Quotes from the factories remained unchanged yet again yesterday, with lamb base prices continuing on €4.90-5.10/kg plus various bonuses.
It’s also as you were on the cull ewe front, with €2.50/kg the universal quote, and Kildare adding their 10c/kg quality bonus.
How are numbers developing? While the factories, probably accurately, say they are getting enough, the reality is that while marts continue to see high entries the peak seems to have passed.
IFA sheep chairman Sean Dennehy points out that imports in the EU from New Zealand are back from 2019 levels.
“The Chinese market is sucking in a lot of sheep from New Zealand and we’re seeing imports to the EU back 17pc on 2019,” he said, adding that in 2019 New Zealand was only able to fill around 50pc of its allocated quota.
Sean reported yesterday that lambs are moving in the €5.35-5.40/kg range, with cull ewes making €2.60-2.80/kg.
However, the resurgence of the Covid virus is hitting the hospitality sector hard across the continent, as well as here: Belgium yesterday directed all bars and restaurants be closed for one month.
We have been here before. Back in the spring it took a while for the market to adjust but adjust it did, with the fall-off from the hospitality sector offset by increased supermarket sales.
Sean McNamara of ICSA predicts that prices could yet jump. “The job is going well especially as factories are now paying up to 22kg.”
What about supplies? “The lambs are not there.”
North of the border, processors are paying the equivalent of €4.84/kg up to 21kg. This is up 6-11c/kg on the previous week.
Overall therefore the trade continues to move along very nicely, but with weather now turning a little sour, choices may have to be made as regards what to put in and what to sell.
But in the farming business as in any business it’s always a question of reading the market and planning accordingly. Judging by the strength of the store lamb trade, most believe sheep will continue to give a return long term.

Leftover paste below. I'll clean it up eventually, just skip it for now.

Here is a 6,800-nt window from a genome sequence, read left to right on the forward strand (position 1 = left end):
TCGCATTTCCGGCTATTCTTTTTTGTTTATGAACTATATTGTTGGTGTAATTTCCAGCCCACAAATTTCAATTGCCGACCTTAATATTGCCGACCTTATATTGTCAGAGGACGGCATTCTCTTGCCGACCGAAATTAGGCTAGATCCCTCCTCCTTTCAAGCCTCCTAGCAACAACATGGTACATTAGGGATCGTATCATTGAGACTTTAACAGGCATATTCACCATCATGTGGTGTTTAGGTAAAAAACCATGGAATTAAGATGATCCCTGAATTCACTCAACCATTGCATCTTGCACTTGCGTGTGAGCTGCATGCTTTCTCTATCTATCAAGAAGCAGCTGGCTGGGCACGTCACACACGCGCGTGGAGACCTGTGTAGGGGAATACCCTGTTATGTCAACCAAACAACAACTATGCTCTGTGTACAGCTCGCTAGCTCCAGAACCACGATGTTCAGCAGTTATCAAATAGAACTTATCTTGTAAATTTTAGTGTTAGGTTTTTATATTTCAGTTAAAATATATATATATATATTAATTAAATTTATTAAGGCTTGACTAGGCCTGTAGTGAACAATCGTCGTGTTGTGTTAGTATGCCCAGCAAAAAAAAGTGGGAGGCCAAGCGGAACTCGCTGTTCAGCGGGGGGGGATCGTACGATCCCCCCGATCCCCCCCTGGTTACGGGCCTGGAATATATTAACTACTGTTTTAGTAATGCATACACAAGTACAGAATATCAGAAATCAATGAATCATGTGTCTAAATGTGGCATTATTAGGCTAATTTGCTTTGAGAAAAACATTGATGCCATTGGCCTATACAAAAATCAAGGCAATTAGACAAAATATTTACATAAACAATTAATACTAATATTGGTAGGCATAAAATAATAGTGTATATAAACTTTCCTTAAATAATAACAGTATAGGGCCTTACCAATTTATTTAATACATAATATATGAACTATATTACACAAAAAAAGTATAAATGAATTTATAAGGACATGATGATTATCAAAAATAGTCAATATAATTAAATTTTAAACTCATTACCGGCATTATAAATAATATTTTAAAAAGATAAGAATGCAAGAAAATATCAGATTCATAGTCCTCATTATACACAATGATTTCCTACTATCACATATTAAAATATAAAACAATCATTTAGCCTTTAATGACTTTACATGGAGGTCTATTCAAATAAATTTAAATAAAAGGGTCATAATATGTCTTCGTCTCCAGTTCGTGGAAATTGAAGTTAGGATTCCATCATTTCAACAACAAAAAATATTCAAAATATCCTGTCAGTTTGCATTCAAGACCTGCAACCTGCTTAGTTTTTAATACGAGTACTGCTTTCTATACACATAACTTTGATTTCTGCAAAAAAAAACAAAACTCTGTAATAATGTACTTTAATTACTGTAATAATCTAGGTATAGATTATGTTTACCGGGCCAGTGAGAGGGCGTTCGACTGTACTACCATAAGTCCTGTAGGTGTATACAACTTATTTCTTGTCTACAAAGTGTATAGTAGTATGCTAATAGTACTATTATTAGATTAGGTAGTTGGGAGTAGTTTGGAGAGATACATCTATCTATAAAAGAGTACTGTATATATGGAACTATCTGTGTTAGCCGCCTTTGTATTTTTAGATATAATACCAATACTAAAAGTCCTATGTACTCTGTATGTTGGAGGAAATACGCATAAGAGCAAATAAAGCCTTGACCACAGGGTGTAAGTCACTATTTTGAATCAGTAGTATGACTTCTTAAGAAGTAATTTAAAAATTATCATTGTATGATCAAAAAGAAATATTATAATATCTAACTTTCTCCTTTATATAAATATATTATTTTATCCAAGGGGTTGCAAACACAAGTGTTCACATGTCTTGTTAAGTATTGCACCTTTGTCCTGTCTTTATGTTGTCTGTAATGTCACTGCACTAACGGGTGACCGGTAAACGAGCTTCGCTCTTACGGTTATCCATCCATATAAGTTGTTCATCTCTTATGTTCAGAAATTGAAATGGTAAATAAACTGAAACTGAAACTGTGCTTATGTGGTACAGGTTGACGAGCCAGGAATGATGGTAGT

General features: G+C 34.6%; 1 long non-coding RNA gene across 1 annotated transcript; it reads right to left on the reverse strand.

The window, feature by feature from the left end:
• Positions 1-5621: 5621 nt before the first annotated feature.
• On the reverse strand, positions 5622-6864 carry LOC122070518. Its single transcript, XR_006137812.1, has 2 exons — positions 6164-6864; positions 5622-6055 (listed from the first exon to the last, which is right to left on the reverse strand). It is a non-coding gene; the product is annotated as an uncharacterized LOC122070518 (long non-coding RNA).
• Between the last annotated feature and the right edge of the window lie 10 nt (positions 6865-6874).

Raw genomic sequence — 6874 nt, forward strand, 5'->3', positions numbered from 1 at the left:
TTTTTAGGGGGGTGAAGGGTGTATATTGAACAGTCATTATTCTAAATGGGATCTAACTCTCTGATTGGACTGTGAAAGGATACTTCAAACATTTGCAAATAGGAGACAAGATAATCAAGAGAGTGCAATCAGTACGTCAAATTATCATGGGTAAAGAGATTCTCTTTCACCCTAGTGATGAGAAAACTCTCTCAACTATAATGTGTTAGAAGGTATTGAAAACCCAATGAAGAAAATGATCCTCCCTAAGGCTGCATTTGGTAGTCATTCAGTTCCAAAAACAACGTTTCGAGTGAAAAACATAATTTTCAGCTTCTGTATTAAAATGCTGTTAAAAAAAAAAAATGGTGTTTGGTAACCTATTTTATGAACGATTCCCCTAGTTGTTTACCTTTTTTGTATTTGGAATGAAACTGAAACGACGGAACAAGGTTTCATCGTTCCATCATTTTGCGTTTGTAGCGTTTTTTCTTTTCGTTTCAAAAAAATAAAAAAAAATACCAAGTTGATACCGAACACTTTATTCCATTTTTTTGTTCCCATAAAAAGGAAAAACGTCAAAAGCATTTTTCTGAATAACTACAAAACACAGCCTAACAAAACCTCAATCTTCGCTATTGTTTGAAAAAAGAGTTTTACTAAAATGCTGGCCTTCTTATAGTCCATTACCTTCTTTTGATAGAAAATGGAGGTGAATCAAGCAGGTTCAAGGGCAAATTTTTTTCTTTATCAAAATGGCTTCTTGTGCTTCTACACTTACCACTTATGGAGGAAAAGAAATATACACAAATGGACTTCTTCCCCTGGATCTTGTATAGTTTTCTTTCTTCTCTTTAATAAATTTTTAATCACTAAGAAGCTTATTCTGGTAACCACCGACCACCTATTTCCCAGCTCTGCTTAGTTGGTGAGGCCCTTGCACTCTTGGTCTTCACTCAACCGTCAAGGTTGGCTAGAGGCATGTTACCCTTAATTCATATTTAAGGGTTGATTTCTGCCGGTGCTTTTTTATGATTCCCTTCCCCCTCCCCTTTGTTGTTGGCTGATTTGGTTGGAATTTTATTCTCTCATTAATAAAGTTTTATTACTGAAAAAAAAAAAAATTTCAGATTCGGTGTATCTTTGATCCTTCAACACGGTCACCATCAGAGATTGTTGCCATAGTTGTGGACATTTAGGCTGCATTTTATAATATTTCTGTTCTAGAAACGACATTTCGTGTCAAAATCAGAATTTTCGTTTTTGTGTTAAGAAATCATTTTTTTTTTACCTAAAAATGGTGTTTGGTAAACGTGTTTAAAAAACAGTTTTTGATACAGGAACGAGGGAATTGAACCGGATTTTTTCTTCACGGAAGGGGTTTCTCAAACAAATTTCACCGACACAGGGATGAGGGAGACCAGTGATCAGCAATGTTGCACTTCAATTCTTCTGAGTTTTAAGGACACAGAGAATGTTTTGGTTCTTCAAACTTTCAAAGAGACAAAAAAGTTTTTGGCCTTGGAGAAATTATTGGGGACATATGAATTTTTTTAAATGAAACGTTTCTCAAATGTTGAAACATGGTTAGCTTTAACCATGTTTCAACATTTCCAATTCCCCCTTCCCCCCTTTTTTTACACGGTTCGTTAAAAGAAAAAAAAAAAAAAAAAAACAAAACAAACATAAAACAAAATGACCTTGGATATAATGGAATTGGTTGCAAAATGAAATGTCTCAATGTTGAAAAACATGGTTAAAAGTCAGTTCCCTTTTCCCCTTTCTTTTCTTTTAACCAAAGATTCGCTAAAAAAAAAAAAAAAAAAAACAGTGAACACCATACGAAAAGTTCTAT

Yesterday’s sale had almost 400 sheep on offer, with trade “good all round”. Lambs averaged €2.36/kg while cull ewes made €71-115/hd.
Sample prices saw 50-56kgs average €121-129/hd, with 46-48kgs making €114-115/hd. Among the lighter lambs 33-39kgs sold from €76-100/hd.
Ivan Moffitt described his trade as “good to steady”, and with plenty of men available to buy stores, their prices ran from €60-85/hd.
Demand was such that Ivan noted that even the “rougher type” store had no problem finding a new home. Factory lambs sold from €105-107/hd while cull ewes were steady at €70-100/hd.
In relation to supplies Ivan reckons a lot of sheep are gone but we may yet see a surge in numbers once those stores that were bought earlier in the autumn start to reappear in the run-up to Christmas and into the new year.
The story here was of strong numbers, although numbers of stag ewes and hoggets were less.
Sample prices among the lambs saw ten 43.8kg ewe lambs average €102/hd, while twelve weighing 39.2/kgs averaged €96/hd. Twenty-one 47.2kg lambs made €113/hd, with eight 45kg ewe lambs averaging €126/hd.
On the breeding side ewe hoggets sold from €120-180/hd, with first-crop ewes making €125-150/hd and second-crop ewes selling from €110-130/hd. Stag ewes sold from €90-115/hd, with the trade reported as being good for the heavier type.
A very strong trade for stores, particularly for Suffolk cross ewe lambs, with up to €120/hd paid for 32kgs.
Ten 45kg lambs averaged €126/hd, with various other lots between 42-48kg coming in at €100-114/hd. Down in the weights you had 32-37kgs averaging €77-94/hd, with twelve at 36kg making €110/hd.
Suffolk and Cheviot hogget ewes made €130-180/hd, with two- and three-year-old ewes selling from €105-150/hd, while older ewes made €70-120. Cast ewes averaged €55-110/hd.
Thomas Potterton reckons that numbers of lambs are starting to tail off. That said, your good 35-40kg store lamb was well fit to make €82-89/hd, with factory types averaging €89-98/hd.
On the butchers side, hoggets sold from €110-120/hd, while among the breeders a selection of scanned-in lamb ewes averaged €160-190/hd.
Although numbers have eased they are still well ahead of this time last year. Neilius McAuliffe told me that one of the reasons for such good numbers is that the spring of this year saw very little losses: “The sun was splitting the stones in March/April time and lambs were hitting the ground with every chance”.
Saturday’s sale saw store lambs from 30-32kg making € 74-75/hd with 40kgs averaging €94-95/hd, while in the heavier section samples included 49kgs at €111/hd. Cast ewes made up to €10/hd over the €/kg with horny ewes making from €/kg to €2/hd under their weight.
Numbers were less here yesterday with George Candler commenting that decreasing numbers saw stronger demand helping to steady prices.
“Butchers’, factory and store lambs were all in demand with cull ewe numbers smaller, which created a good selling trade,” he told me. Butcher types sold from €108-118/hd with factory lambs making €98-112/hd, while your store lamb averaged €78-96/hd. Cast ewe made from €45/hd to an impressive €127/hd.